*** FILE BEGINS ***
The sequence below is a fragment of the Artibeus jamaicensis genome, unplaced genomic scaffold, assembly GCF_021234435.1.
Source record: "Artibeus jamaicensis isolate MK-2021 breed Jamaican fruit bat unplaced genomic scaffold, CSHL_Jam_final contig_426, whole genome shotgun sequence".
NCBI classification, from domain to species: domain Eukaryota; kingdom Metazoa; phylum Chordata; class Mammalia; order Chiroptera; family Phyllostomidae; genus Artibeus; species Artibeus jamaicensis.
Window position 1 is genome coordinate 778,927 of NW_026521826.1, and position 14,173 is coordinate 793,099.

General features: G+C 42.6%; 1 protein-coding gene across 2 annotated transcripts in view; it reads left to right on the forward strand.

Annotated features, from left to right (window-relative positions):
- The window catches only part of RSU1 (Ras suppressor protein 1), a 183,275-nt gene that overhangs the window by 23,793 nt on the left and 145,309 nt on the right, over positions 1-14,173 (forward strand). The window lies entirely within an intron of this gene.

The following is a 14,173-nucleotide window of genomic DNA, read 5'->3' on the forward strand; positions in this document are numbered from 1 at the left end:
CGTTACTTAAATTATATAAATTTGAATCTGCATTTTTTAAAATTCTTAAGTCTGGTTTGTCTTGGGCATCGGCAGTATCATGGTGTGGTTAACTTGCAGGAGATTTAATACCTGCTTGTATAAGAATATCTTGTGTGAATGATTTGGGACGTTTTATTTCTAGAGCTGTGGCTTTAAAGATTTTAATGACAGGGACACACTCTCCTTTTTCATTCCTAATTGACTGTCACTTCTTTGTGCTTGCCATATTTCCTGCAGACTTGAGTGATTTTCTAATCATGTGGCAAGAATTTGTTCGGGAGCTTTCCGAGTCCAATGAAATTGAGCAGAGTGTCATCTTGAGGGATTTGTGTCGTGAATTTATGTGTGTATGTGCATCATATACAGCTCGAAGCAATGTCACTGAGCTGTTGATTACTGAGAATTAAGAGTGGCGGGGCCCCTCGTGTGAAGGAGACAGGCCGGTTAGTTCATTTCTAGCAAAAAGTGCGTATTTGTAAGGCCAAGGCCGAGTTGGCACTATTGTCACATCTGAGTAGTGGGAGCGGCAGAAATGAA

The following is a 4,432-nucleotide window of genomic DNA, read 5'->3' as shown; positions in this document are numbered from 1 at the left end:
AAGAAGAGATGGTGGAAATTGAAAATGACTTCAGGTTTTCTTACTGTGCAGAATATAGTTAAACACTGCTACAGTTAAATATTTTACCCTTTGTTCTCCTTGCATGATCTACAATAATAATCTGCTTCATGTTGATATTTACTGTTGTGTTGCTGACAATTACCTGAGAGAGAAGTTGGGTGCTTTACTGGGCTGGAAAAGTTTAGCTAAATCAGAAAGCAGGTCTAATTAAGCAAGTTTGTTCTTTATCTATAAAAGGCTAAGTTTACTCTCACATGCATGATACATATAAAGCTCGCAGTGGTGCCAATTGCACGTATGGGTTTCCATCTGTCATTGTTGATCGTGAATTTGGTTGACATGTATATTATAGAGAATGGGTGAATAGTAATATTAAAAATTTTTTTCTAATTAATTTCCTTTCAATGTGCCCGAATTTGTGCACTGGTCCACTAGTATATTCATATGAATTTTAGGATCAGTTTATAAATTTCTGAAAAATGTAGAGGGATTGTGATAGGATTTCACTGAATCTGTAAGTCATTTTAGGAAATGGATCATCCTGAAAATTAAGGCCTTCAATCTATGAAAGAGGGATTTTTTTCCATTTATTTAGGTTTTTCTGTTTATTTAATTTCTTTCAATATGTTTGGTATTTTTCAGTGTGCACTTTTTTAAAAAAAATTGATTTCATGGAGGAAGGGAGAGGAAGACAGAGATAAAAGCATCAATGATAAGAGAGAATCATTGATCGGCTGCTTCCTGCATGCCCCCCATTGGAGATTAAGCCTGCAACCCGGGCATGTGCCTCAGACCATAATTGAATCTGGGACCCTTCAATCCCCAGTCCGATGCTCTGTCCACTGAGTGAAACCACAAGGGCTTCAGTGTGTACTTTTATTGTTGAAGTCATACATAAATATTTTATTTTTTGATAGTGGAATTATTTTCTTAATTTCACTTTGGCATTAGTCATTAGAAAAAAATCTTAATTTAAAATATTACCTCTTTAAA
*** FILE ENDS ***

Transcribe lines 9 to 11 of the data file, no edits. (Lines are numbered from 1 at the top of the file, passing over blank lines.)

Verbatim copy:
CGTTACTTAAATTATATAAATTTGAATCTGCATTTTTTAAAATTCTTAAGTCTGGTTTGTCTTGGGCATCGGCAGTATCATGGTGTGGTTAACTTGCAGGAGATTTAATACCTGCTTGTATAAGAATATCTTGTGTGAATGATTTGGGACGTTTTATTTCTAGAGCTGTGGCTTTAAAGATTTTAATGACAGGGACACACTCTCCTTTTTCATTCCTAATTGACTGTCACTTCTTTGTGCTTGCCATATTTCCTGCAGACTTGAGTGATTTTCTAATCATGTGGCAAGAATTTGTTCGGGAGCTTTCCGAGTCCAATGAAATTGAGCAGAGTGTCATCTTGAGGGATTTGTGTCGTGAATTTATGTGTGTATGTGCATCATATACAGCTCGAAGCAATGTCACTGAGCTGTTGATTACTGAGAATTAAGAGTGGCGGGGCCCCTCGTGTGAAGGAGACAGGCCGGTTAGTTCATTTCTAGCAAAAAGTGCGTATTTGTAAGGCCAAGGCCGAGTTGGCACTATTGTCACATCTGAGTAGTGGGAGCGGCAGAAATGAA

The following is a 4,432-nucleotide window of genomic DNA, read 5'->3' as shown; positions in this document are numbered from 1 at the left end:
AAGAAGAGATGGTGGAAATTGAAAATGACTTCAGGTTTTCTTACTGTGCAGAATATAGTTAAACACTGCTACAGTTAAATATTTTACCCTTTGTTCTCCTTGCATGATCTACAATAATAATCTGCTTCATGTTGATATTTACTGTTGTGTTGCTGACAATTACCTGAGAGAGAAGTTGGGTGCTTTACTGGGCTGGAAAAGTTTAGCTAAATCAGAAAGCAGGTCTAATTAAGCAAGTTTGTTCTTTATCTATAAAAGGCTAAGTTTACTCTCACATGCATGATACATATAAAGCTCGCAGTGGTGCCAATTGCACGTATGGGTTTCCATCTGTCATTGTTGATCGTGAATTTGGTTGACATGTATATTATAGAGAATGGGTGAATAGTAATATTAAAAATTTTTTTCTAATTAATTTCCTTTCAATGTGCCCGAATTTGTGCACTGGTCCACTAGTATATTCATATGAATTTTAGGATCAGTTTATAAATTTCTGAAAAATGTAGAGGGATTGTGATAGGATTTCACTGAATCTGTAAGTCATTTTAGGAAATGGATCATCCTGAAAATTAAGGCCTTCAATCTATGAAAGAGGGATTTTTTTCCATTTATTTAGGTTTTTCTGTTTATTTAATTTCTTTCAATATGTTTGGTATTTTTCAGTGTGCACTTTTTTAAAAAAAATTGATTTCATGGAGGAAGGGAGAGGAAGACAGAGATAAAAGCATCAATGATAAGAGAGAATCATTGATCGGCTGCTTCCTGCATGCCCCCCATTGGAGATTAAGCCTGCAACCCGGGCATGTGCCTCAGACCATAATTGAATCTGGGACCCTTCAATCCCCAGTCCGATGCTCTGTCCACTGAGTGAAACCACAAGGGCTTCAGTGTGTACTTTTATTGTTGAAGTCATACATAAATATTTTATTTTTTGATAGTGGAATTATTTTCTTAATTTCACTTTGGCATTAGTCATTAGAAAAAAATCTTAATTTAAAATATTACCTCTTTAAA